This Will Finally Be Calipari’s Year
Lets start with the obvious. Kentucky is entering the tournament as the #1 ranked team in the nation. They feature a team with the future #1 NBA pick Anthony Davis and the possible #2 pick in Michael-Kidd Gilchrist. Since John Calipari has arrived to Kentucky, the Wildcats have gone 52-0 at home and finished this season with a record of 32-2. They have beaten three top 10 teams including fellow tournament #1 seeded North Carolina Tar Heels, the Big East Tournament Champion Louisville Cardinals and SEC rival Florida Gators. It has been years since any school has been picked so strongly by college analysts, and this team is well deserving.
Freshman Marquis Teague has taken the reigns of the team and has orchestrated the offense. He shoots 40% from the field and 31% from three though has sacrificed his scoring for the benefit of the team. Michael Kidd-Gilchrist is a the heart and soul of the team. He is a hard worker who averages 12 points, 8 boards, 2 assists, 1 steal and 1 block. He fills up the stat sheet in ever way imaginable. Anthony Davis should win the Player of the Year, Freshman of the Year, Defensive Player of the Year and is expected to be the top pick in the NBA draft. Davis is averaging 10 rebounds, close to 15 points and a massive 5 blocks a game. He is an altering player who can dominate the game on both ends. He shoots 65% from the field and is still developing his offensive repertoire. On top of that, Davis hits on 70% of his free throws, an extremely impressive number for a raw freshman big man.
Incase this teams talent isn’t enough to convince you Kentucky is far and away the class of the field, their tournament history is second to only UCLA, a team that didn’t make the tournament this year. They have 14 Final Four appearances, turning 50% (7) into National Championships. They have also appeared in 52 tournaments and have compiled an outstanding record of 107-47. Not too shabby.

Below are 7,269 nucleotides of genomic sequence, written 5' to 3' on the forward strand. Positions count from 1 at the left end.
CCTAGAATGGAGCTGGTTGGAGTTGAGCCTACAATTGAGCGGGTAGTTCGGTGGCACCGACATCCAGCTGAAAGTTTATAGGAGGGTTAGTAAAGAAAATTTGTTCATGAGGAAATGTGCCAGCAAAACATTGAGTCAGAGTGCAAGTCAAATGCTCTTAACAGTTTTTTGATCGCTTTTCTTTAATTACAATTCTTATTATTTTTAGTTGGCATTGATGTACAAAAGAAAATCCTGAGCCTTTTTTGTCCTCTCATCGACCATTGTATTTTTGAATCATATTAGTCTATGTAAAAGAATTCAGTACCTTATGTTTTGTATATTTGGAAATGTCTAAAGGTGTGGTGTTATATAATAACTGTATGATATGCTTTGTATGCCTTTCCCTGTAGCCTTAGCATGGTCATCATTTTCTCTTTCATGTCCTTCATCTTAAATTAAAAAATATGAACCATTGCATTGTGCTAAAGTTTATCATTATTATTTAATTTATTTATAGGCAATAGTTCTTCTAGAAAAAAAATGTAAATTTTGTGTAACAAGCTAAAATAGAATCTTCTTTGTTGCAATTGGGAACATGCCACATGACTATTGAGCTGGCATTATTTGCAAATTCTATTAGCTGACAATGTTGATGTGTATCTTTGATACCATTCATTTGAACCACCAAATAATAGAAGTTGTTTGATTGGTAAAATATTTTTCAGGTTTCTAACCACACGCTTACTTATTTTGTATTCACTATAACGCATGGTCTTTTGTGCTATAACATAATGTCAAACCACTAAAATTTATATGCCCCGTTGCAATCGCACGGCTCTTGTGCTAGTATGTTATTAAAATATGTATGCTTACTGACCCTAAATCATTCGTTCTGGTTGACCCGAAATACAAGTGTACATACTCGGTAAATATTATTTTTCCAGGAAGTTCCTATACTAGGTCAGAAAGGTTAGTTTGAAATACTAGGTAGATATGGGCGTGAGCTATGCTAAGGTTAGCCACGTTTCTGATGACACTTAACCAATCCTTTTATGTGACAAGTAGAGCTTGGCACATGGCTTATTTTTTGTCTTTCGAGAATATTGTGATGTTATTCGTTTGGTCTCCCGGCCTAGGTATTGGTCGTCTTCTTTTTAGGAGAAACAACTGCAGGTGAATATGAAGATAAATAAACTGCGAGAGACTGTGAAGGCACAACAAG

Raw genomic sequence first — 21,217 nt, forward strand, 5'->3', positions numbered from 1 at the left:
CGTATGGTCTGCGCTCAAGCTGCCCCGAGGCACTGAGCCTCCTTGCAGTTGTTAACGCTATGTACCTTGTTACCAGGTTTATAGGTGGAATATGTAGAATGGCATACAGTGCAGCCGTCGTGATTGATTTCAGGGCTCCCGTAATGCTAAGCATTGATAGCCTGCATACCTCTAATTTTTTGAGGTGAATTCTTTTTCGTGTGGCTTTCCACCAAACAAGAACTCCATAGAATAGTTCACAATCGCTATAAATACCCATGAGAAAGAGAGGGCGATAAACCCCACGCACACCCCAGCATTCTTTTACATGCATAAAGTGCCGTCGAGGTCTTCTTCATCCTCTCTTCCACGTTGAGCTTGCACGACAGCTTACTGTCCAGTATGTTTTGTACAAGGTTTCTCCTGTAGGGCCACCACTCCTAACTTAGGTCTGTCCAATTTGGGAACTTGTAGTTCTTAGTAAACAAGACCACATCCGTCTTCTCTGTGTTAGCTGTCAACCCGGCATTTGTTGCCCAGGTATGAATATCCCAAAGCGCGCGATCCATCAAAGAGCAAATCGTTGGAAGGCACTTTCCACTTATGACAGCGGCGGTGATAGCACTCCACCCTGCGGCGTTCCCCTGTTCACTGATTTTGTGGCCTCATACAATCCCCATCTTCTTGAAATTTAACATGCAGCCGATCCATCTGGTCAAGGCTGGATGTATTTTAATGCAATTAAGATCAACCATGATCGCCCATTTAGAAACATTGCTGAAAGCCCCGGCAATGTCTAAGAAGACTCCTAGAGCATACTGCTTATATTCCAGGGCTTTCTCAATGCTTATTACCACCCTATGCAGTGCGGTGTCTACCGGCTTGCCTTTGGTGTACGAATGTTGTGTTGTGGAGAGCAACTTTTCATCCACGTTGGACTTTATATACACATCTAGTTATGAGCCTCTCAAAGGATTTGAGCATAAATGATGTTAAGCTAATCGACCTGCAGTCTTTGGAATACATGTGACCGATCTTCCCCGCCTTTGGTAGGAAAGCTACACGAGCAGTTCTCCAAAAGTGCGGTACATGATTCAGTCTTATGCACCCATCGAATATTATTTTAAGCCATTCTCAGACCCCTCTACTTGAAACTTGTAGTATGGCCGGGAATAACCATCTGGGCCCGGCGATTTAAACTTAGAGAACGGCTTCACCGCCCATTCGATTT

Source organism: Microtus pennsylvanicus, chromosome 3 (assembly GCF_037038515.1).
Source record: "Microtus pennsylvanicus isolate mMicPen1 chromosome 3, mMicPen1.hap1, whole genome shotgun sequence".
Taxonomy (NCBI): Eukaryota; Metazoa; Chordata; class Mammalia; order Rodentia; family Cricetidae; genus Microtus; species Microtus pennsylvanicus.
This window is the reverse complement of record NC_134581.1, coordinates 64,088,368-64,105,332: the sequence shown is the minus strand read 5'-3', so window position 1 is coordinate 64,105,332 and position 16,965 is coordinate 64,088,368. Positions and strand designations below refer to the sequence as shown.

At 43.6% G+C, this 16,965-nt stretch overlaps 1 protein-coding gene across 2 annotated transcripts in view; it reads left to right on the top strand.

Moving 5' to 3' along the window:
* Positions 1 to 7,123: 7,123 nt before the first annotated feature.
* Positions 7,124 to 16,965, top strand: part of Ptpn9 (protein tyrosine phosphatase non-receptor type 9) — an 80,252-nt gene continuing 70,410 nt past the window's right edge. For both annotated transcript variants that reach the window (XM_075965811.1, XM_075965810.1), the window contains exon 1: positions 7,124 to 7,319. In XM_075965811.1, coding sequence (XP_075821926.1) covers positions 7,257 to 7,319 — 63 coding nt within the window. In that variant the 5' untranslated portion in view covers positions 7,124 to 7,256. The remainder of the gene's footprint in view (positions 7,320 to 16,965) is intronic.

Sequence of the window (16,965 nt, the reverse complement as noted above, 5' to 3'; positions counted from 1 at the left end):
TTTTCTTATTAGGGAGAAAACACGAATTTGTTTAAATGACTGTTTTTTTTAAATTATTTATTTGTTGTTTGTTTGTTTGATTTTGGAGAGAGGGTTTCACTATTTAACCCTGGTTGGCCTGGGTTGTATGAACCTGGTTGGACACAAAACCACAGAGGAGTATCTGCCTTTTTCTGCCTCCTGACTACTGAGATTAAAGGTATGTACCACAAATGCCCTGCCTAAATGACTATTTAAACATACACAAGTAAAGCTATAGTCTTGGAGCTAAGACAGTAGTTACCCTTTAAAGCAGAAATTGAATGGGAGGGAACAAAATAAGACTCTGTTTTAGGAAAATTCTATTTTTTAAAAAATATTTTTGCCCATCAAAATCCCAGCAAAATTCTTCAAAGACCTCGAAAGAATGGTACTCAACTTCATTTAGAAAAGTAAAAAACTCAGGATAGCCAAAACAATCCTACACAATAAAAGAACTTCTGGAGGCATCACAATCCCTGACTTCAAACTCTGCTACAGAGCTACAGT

The X factor in all of this is their coach. John Calipari has taken a lot of heat over the past few years in his recruiting practices. he has routinely gone after players knowing their intent is to play one or two years, and jump into the NBA (John Wall). With this strategy, he has had a lot of regular season success but has too often fallen short in the tournament. His best chance came in 2008, when he took Memphis to the finals. He was seconds away from winning that elusive championship, but a few Derrick Rose foul shot misses and a Mario Chalmers three-point shot at the buzzer sent the game to OT, where Memphis and Calipari crumbled under pressure. Rose went to the NBA months later and Calipari took his act to Kentucky.
Calipari has also been involved in academic and business scandals leading to probationary periods for teams he vacated. Even Bobby Knight, one of the most controversial coaches in NCAA history has said “integrity is really lacking…you see we’ve got a coach at Kentucky who put two… schools on probation and he is still coaching…I really don’t understand that.” Many coaches believe his recruiting of one-and-done players is making a mockery of the phrase student-athlete.
Whether you agree or disagree with Calipari’s ethics, there is no denying he is an all-time great coach. With UMASS he won 5 Atlantic Ten Championships. He won 4 Conference USA Championships with Memphis and has 2 SEC Titles with Kentucky so far. His overall record as a coach is 509-152, the second most wins in any coaches first 19 years, behind only Roy Williams. He has been to 3 Final Fours and 1 final appearance.
With all that said, the talent of the current Wildcats roster, the storied history of the Kentucky program and Calipari’s tremendous success leads us to the conclusion that Kentucky will be the last team dancing this tournament. Calipari will finally cut down the nets, whether anyone likes it or not.